“A score of words & deeds issue from me daily, of which I am not the master. They are begotten of weakness & born of shame. I cannot assume the elevation I ought –but lose the influence I should exert among those of meaner or younger understanding, for want of sufficient bottom in my nature, for want of that confidence of manner which springs from an erect mind which is without fear and without reproach” [Emerson 1960-82, 2: 487]

            Emerson is faced with limitations, and preaches the beliefs and scripts of others, of which are not of his own convictions. His tone is helpless and regretful of the situation he is placed in. Emerson is aware of the solution, and that he needs to abandon the influence of expectations. In doing so it will allow him to inspire those young minds not to conform to societal conventions. Emerson creates a platform of his own based off of his true nature and thought in which he will gain confidence in the words that he speaks; therefore, having no regrets.

An interesting and inspiring fact about Emerson’s personal life is that during his twenties and into his thirties, he is very ill [Emerson 2001, 791]. With questionable health, Emerson gains courage in his reasoning. A reader can joke that perhaps he becomes deranged, but that is not the situation, and if anything a reader should claim that he finds mental clarity. In a journal entry dated October 9, 1832 Emerson expresses his new outlook on the presence of God in his life:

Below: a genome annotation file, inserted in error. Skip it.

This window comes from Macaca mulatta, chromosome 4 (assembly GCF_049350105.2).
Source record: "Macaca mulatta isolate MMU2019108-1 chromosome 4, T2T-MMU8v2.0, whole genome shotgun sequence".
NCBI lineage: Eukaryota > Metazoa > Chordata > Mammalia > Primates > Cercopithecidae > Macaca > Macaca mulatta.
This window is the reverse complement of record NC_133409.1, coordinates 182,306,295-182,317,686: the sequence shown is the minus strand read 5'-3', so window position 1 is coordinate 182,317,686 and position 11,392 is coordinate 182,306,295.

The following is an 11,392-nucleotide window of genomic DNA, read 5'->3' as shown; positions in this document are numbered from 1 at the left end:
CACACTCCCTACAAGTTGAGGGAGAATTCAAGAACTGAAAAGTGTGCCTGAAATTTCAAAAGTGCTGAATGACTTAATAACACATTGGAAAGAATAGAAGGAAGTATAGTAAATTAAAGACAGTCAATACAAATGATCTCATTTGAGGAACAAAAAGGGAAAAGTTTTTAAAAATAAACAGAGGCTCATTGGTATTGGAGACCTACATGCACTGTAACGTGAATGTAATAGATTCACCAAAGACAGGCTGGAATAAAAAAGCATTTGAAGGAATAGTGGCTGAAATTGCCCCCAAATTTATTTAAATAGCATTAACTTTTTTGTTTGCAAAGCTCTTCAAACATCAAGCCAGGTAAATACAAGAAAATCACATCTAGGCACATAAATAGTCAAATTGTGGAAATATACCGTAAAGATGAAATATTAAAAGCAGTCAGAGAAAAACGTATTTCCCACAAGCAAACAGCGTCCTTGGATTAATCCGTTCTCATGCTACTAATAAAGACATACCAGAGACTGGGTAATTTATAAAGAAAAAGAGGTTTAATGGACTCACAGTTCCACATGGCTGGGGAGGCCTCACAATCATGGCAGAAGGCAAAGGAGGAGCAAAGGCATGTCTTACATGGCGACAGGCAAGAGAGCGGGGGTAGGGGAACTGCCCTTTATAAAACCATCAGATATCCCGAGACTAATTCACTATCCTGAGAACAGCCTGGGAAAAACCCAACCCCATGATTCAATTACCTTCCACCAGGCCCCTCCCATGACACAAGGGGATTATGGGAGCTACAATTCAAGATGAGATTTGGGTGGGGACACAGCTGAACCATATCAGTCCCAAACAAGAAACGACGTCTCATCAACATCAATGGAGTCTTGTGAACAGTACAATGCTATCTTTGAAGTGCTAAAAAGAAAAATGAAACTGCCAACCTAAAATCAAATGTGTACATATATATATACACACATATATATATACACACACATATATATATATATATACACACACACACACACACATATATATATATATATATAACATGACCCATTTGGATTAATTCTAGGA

“I will not live out of me

I will not see with others’ eyes

My good is good my evil ill

I would be free – I cannot be

While I take things as others please to rate them

I dare attempt to lay out my own road

That which myself delights in shall be Good

That which I do not want – indifferent,

That which I hate is Bad. That’s flat

Heneforth, please God, forever I forego

The yoke of men’s opinions. I will be

Lighthearted as a bird & live with God.” [Emerson 1982, 86]

There is a shift in his tone. It is strong and exact. The clipped phrases do not drag out, into a lengthy grappling of thoughts. He is decisive. Emerson will no longer be limited by what he does not trust in. He will be brave and break away from the oppression of limitations, and begin his own platform of his own convictions. Looking forward, he still remains with God, but will do so in away that he can be free, discarding any influences in his path. Emerson’s devotion to God is sometimes perceived as surrendering to a higher influence, but what goes unrecognized is his inner strength in breaking away from traditional conventions of worship. In 1832 Emerson takes an active leap of faith by resigning from the church, and on Christmas day he boards a ship to Europe [Emerson 2001, 791].

All historical and influential minds of the past are subject to criticism. Many readers of Emerson find him lacking in his ability to act, but a question must be considered: What constitutes action? Emerson is a writer, and holds high regard for the power of words. While he may appear to be physically passive, it does not imply that he conducts his life without action. Emerson writes with a purpose that many of his followers have noted. Cornell West touches on the purpose of Emerson’s writing in The Emersonian Prehistory of American Pragmatism. “The primary aim in Emerson’s life and discourse is to provoke” [Emerson 2001, 743].